I’m proud to say that 2013 marks my 20th year in Vermont, but I’m equally embarrassed to admit that this year also marks my first time attending the renown Women’s Film Festival in Brattleboro.
I was afraid. I was afraid of caring too much. I was afraid of paying money to watch something that would make me sad. I didn’t understand what it was all about. I hadn’t really thought about it being a fundraiser. And, most revealing, I didn’t see myself as one of “those” women–the ones who I imagined as angry or righteous and needing “all about women” things.
I was in the dark.
In the past 24 hours, I’ve seen 3 of the 24 films in the 2013 season, and I only want more. Yes, I’ve teared up a bit, but mostly I’ve been enlightened and invigorated and stirred. What’s even more inspiring is the reason behind the festival which is best described in a VPR interview by Vickie Sterling, the co-director of the Women’s Freedom Center which organizes the festival each year:
Film, like all media, is incredibly influential, and our ideas about how we see ourselves and each other and the world are really shaped by the images and stories we see on screen.
But in the US, most of the films made and seen are done so by men. In fact, 92% of all feature film screen writers are male as are 95% of the directors.
What happens when you have that sort of imbalance is that women’s stories are fairly one-dimensional–we get these characters who are really portrayed as men would like them to be, rather than as they really are; and the message then conveyed is a woman’s value really is in her youth, her beauty and her sexuality.
We think it’s vital for women to tell their own stories.
I hate to admit it, but this sobering truth never occurred to me before. Not in this way. Not with this clarity or weight.
The striking thing is that I’m not new to women’s issues. I’ve long cared about them. I ‘ve spoken up about them. And yet; there is still so much I take for granted or that I swallow without questioning. I can’t afford to do that anymore. The world can’t afford it.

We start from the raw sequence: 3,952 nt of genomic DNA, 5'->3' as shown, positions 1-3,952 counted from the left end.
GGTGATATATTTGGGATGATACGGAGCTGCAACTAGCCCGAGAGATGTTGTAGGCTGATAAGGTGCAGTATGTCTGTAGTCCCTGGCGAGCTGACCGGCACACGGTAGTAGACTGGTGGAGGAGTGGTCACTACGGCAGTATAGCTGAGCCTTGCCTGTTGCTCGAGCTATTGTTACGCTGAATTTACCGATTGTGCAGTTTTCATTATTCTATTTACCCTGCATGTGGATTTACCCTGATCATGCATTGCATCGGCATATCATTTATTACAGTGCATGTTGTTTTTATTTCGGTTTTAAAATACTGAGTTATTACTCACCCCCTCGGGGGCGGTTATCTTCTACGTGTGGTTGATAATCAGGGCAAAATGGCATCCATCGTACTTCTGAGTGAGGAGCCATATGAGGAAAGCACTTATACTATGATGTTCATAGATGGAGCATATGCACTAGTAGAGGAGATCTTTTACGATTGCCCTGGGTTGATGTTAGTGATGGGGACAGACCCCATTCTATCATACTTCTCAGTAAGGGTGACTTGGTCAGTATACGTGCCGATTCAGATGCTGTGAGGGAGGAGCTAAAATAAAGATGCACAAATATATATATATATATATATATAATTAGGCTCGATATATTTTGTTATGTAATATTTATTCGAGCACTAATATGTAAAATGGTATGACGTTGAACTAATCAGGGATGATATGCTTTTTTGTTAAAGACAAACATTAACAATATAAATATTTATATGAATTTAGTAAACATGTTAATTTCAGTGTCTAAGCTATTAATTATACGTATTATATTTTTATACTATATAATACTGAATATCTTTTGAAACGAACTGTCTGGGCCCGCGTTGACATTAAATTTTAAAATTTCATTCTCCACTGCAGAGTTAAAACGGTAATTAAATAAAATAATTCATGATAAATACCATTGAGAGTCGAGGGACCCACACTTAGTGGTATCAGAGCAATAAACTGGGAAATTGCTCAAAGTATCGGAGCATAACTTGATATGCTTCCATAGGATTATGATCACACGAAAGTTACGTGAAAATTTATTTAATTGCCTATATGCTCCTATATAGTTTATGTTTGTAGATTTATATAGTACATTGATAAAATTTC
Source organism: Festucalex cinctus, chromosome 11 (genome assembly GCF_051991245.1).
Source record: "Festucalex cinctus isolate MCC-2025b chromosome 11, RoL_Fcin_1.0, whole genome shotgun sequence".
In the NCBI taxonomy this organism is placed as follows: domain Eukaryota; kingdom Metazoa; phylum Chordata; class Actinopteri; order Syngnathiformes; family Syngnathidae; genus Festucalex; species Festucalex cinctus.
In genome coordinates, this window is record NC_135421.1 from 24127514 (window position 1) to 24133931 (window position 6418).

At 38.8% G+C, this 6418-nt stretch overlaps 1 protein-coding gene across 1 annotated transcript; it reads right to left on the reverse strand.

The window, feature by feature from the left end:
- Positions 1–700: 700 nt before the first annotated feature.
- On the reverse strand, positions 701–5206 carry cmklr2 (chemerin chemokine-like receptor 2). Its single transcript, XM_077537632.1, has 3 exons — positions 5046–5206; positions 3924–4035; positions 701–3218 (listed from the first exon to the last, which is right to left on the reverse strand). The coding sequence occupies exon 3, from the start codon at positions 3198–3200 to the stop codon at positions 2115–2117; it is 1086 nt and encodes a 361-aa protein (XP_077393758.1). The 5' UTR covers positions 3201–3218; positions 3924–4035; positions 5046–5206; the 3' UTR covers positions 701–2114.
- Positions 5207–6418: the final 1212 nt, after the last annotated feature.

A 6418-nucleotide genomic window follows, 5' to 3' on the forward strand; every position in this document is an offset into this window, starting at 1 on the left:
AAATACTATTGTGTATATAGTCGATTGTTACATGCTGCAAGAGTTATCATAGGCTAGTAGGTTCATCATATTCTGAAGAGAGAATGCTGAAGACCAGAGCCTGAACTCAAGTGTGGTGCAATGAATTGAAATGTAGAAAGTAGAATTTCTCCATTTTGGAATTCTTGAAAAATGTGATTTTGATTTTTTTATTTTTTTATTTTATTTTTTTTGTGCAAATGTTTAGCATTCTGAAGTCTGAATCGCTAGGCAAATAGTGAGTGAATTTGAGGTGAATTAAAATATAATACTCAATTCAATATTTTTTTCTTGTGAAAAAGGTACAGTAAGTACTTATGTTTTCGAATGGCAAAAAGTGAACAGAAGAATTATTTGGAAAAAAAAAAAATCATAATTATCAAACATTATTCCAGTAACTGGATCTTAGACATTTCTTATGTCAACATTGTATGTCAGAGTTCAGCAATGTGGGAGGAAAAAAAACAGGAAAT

It’s time for privileged women like me to LEAN IN and lead so that other women have a chance too.
In the East a funeral for a mother; and in the West a funeral for a father–as if pain was a child–requiring a hand on both sides of our state.
Fires and floods, murders and accidents. How much will Southern Vermont be required to take? At first I thought the curse was on Brattleboro, but there seems to be a similar infliction on the Deerfield Valley.
This morning, friends in the West attended the funeral of not one, but two fathers–both killed in the same tragedy–one by accident, the other by anguish.
I headed East for another two taken–Rita Corbin died 11 days after the collision that also claimed the life of her 17 year-old grandson. But it was love, not loss that echoed in Rita’s absence; just as it had after the fire and the flood and the murder. And so it is, that I offer the echo of love to our friends in the West, in the hope that a sweeter balance can be restored.
A few years back, I answered “a call” to SING–by reluctantly joining the Brattleboro Women’s Chorus. This was a one time thing for me, but the women of BWC have continued for 16 years, including this past weekend’s Thanksgiving concert. It is in the spirit of Thanksgiving–for the work of chorus director Becky Graber and the board & women of BWC–that I share the piece of writing below.
It was the second or third stop on the Mother’s Day Nursing Home Tour when it hit me.
The Low Middles and I had just patched our way through Que Sera Sera–a song my mother loved–one whose harmony slipped from my memory when it was our time to sing.
I’d been scrambling to learn my part to this and a dozen others for weeks in preparation for our big concert at the Baptist Church. I didn’t like the pressure. I didn’t like being unprepared.
My jewel of revelation was here.
I had long admired the work of the Brattleboro Women’s Chorus, and had even co-opted their music years ago to create a women’s sing-along in my community of Marlboro; but I had never wanted to perform with them. I didn’t like the responsibility of it. My life had been too full with responsibility.
It was my spirit that cajoled me.
Over the years, I had grown accustomed to responding to this inner voice. It had taken me on a wild ride from an Art and Meditation Class to a Ballet Class to this. I knew there was a good reason why I was supposed to sing with the chorus, I just didn’t know what it was.
Once I had made the commitment and began rehearsing , I expected some great gift of joy to be released.
I hadn’t realized how hard it would be to focus on music for two to three hours at a time, particularly in the evening when I liked to crawl under the covers with a book. I hadn’t realized just how much all my years at home had ruined me as a student. I didn’t want to be told where and when to sit or stand. I didn’t like being part of the herd and I didn’t know how to small-talk like women do on the rides home.